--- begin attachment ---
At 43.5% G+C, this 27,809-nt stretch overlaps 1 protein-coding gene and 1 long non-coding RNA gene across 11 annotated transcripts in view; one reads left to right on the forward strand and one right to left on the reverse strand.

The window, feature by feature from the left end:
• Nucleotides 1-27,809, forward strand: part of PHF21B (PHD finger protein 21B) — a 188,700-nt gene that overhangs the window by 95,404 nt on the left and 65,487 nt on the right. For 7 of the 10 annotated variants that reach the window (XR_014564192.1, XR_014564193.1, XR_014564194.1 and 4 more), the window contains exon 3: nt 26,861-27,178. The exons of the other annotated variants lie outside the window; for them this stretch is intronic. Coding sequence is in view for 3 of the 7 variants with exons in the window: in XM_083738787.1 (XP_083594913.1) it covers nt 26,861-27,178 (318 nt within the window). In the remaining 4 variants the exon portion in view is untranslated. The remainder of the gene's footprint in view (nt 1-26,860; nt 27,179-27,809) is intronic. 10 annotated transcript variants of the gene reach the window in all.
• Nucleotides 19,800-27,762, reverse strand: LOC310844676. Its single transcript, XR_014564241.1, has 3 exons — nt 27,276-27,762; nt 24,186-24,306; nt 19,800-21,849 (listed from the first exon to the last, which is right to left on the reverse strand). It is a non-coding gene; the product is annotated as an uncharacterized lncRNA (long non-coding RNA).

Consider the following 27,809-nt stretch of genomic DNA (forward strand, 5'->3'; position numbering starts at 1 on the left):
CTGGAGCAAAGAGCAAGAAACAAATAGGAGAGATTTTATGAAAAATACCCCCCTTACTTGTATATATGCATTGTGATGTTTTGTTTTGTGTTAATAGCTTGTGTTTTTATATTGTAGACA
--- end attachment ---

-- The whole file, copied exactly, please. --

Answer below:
At 43.5% G+C, this 27,809-nt stretch overlaps 1 protein-coding gene and 1 long non-coding RNA gene across 11 annotated transcripts in view; one reads left to right on the forward strand and one right to left on the reverse strand.

The window, feature by feature from the left end:
• Nucleotides 1-27,809, forward strand: part of PHF21B (PHD finger protein 21B) — a 188,700-nt gene that overhangs the window by 95,404 nt on the left and 65,487 nt on the right. For 7 of the 10 annotated variants that reach the window (XR_014564192.1, XR_014564193.1, XR_014564194.1 and 4 more), the window contains exon 3: nt 26,861-27,178. The exons of the other annotated variants lie outside the window; for them this stretch is intronic. Coding sequence is in view for 3 of the 7 variants with exons in the window: in XM_083738787.1 (XP_083594913.1) it covers nt 26,861-27,178 (318 nt within the window). In the remaining 4 variants the exon portion in view is untranslated. The remainder of the gene's footprint in view (nt 1-26,860; nt 27,179-27,809) is intronic. 10 annotated transcript variants of the gene reach the window in all.
• Nucleotides 19,800-27,762, reverse strand: LOC310844676. Its single transcript, XR_014564241.1, has 3 exons — nt 27,276-27,762; nt 24,186-24,306; nt 19,800-21,849 (listed from the first exon to the last, which is right to left on the reverse strand). It is a non-coding gene; the product is annotated as an uncharacterized lncRNA (long non-coding RNA).

Consider the following 27,809-nt stretch of genomic DNA (forward strand, 5'->3'; position numbering starts at 1 on the left):
CTGGAGCAAAGAGCAAGAAACAAATAGGAGAGATTTTATGAAAAATACCCCCCTTACTTGTATATATGCATTGTGATGTTTTGTTTTGTGTTAATAGCTTGTGTTTTTATATTGTAGACA